One of my coworkers has a motorcycle which he frequently complains about and sometimes gets to ride. Earlier today he was lamenting how long it has taken to repair what should be a simple issue with the clutch. Now his motorcycle is not some custom-built creation or a finely tuned race bike. It is your standard assembly line product that has thousands of identical siblings. A standardized modern machine with easy access to interchangeable parts that should have a fairly predictable set of maintenance problems and known resolutions.
This is not the case here. His bike has been in and out of the shop for months while they struggle to diagnose and repair the problem. The last fix only lasted a dozen blocks before the clutch went out again. He has lost a good chunk of the summer’s opportunities due to his bike being in the shop. My first thought was that his repair shop does not know what they are doing or maybe they were just milking the situation. I was wrong – so wrong that it inspired this post.
It turns out that the shop is one of the highest-rated motorcycle repair shops in the Chicagoland area and furthermore, the shop is eating the cost of the additional repairs. The owner of the shop repairs 800 to 900 bikes a year. Out of that many bikes, this bike was in the top four worst cases they’ve had. Fixing what was wrong was not the problem; the problem was diagnosing what was wrong, made nearly impossible by the way the bike was designed and assembled. The parts are all soldered together, each seal must maintain pressure; and because of this, no seal can be tested individually to see if something is broken. It is impossible to test any join without breaking that seal and bleeding the system, which can put the entire system at risk.
Then my friend said something that really hit home “this bike’s design was driven by performance and comfort; when those guys were putting it together, that is what they were thinking of.” He then added: “It was just not designed for maintenance” – Designed for maintenance… what does that mean to a motorcycle designer? A software engineer? I’ve never thought about the mindset of a motorcycle designer before; in what ways is that engineer the same and different from a software engineer? What are their driving goals, how do they define success? Are the phrases: “Parts can be replaced” and”Code can be patched” the same in their mind?
When something is wrong with this specific bike model, the avenues for diagnosis and insight come with a very high transaction cost and even more risk. Even if the problem is determined, the fix is not a straightforward replacement of a single part or adjusting some valve. The interconnected nature of the bike makes targeted repairs virtually impossible and unnecessarily complex.
When I was a kid, I assembled my own dirt bike by buying various parts from garage sales and other BMX friends.We rode over a lot of messy terrain and my bike would frequently get a flat tire. To repair it:
- I took the tire off (< 2 minutes),
- held the inner tube under water to find the bubbles (< 2 minutes),
- put a patch on it (< 2 minutes) and
- put it back onto the bike (< 2 minutes).
Of the dozens of times I patched the inner-tube, there was never a time where it continued to leak once patched.I basically KNEW it would take me eight or fewer minutes to fix a flat and getup and running. If my friends were waiting in my driveway to go riding and my bike had a flat, I could say with very high confidence, give me 8 minutes and I will be ready to go. My bike had predictable maintenance and (fortunately) they were willing to wait the 8 minutes.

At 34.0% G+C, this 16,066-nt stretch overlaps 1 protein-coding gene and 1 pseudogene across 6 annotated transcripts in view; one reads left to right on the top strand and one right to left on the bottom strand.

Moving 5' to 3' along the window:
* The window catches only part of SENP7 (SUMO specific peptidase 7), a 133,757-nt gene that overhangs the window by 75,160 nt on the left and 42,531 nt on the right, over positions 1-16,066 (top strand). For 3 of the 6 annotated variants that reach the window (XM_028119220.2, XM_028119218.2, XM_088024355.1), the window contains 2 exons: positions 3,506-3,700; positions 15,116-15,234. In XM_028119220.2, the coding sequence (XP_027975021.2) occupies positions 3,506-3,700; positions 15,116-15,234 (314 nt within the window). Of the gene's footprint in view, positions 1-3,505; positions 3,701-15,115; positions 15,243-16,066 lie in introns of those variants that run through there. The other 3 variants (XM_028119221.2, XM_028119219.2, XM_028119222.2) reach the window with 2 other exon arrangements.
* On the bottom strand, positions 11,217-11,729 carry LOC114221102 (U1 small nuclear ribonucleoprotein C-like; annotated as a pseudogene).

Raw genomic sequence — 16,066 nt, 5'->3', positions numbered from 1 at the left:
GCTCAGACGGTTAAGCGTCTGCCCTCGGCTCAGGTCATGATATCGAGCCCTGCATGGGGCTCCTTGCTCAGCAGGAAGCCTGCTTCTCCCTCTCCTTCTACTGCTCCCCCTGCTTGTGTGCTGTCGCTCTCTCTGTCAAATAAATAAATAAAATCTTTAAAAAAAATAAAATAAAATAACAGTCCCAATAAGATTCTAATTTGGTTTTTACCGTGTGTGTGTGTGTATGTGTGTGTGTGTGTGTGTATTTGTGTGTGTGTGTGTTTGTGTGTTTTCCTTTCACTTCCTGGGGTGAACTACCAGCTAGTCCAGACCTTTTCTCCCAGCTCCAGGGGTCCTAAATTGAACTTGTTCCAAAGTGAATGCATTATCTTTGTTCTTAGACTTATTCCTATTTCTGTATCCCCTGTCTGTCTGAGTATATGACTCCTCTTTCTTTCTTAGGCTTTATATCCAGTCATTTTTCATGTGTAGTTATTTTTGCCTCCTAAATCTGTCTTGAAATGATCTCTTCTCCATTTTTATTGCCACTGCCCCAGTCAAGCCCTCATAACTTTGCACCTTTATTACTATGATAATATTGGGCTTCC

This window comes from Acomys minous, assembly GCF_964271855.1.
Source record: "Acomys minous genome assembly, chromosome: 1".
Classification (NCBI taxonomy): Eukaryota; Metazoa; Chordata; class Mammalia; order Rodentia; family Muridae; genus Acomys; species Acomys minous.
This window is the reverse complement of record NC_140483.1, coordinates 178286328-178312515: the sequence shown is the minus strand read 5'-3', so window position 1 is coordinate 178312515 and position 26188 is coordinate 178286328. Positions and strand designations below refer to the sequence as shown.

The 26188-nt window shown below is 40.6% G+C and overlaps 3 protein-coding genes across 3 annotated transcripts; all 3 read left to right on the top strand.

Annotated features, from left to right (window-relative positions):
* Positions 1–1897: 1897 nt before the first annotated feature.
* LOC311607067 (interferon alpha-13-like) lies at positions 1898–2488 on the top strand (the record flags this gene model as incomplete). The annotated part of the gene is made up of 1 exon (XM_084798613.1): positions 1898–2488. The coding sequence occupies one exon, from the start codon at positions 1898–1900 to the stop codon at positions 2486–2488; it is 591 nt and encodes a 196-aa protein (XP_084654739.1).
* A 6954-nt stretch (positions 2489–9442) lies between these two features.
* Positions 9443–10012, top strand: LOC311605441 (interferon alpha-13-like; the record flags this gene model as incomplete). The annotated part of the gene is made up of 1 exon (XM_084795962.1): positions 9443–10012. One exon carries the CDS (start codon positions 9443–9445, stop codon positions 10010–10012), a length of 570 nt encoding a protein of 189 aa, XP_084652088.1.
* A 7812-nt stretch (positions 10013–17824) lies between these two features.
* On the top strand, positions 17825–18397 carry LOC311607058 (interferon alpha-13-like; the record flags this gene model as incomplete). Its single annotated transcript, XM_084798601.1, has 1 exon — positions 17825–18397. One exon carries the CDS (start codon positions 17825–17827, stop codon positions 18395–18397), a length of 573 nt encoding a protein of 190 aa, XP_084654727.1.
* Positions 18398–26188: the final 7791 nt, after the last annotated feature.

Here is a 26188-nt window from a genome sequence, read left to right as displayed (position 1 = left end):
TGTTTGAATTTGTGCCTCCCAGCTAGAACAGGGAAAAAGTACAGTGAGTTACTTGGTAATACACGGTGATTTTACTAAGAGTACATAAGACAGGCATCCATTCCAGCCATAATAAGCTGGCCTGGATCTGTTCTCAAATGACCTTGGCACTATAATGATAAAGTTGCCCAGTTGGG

Now suppose that when it was initially put together the manufacturer had reduced weight and assembly time by gluing the tire to the rim and welding all the parts together instead of using bolts. If that were the case, taking the inner-tube out would require cutting the tire off the rim and cutting the rim to get it off the bike. What are my options if I cannot get my hands on the inner-tube without damaging it? What do I tell my waiting friends? “Give me an hour to fill up my kid swimming pool so I can submerse the entire bike to find the leak”. And even if I found the leak, I can’t fix it without welding the rim back together. At the end of the day, given the number of flats I’ve had over the years, I would have spent far more time and energy fixing my bike than could ever have been saved for the employee putting it together. What are the odds that one day it would be too much hassle and the next flat would end my bike-riding forever?
Bringing the conversation back to enterprise software; how does designing for maintenance fit into the modern enterprise development process? What does it mean? Is it still important at project schedule crunch time? Should it be? Longer-term considerations generally take a back seat to “just getting it working” when timelines are tight.
Gluing things together is much faster than taking the time to plan out how it should be bolted together. Some of those trade offs are clear and others are judgment calls. Knowing when to stop worrying about future maintenance is as essential as knowing that it needs to be considered. If that pendulum swings too far in either direction the result is generally a great deal more expensive in the end.
To clarify: maintenance is *not* swatting bugs. In my mind, maintenance is about what might need to change in the future; e.g. changing out what no longer works for something that does in an efficient, consistent and predicable way whether it is a business rule, a clutch, or a bike tire. There is a science and an art to designing for new sales. There is a science and an art to keeping users relying on your product year after year. And part of that is designing for maintenance.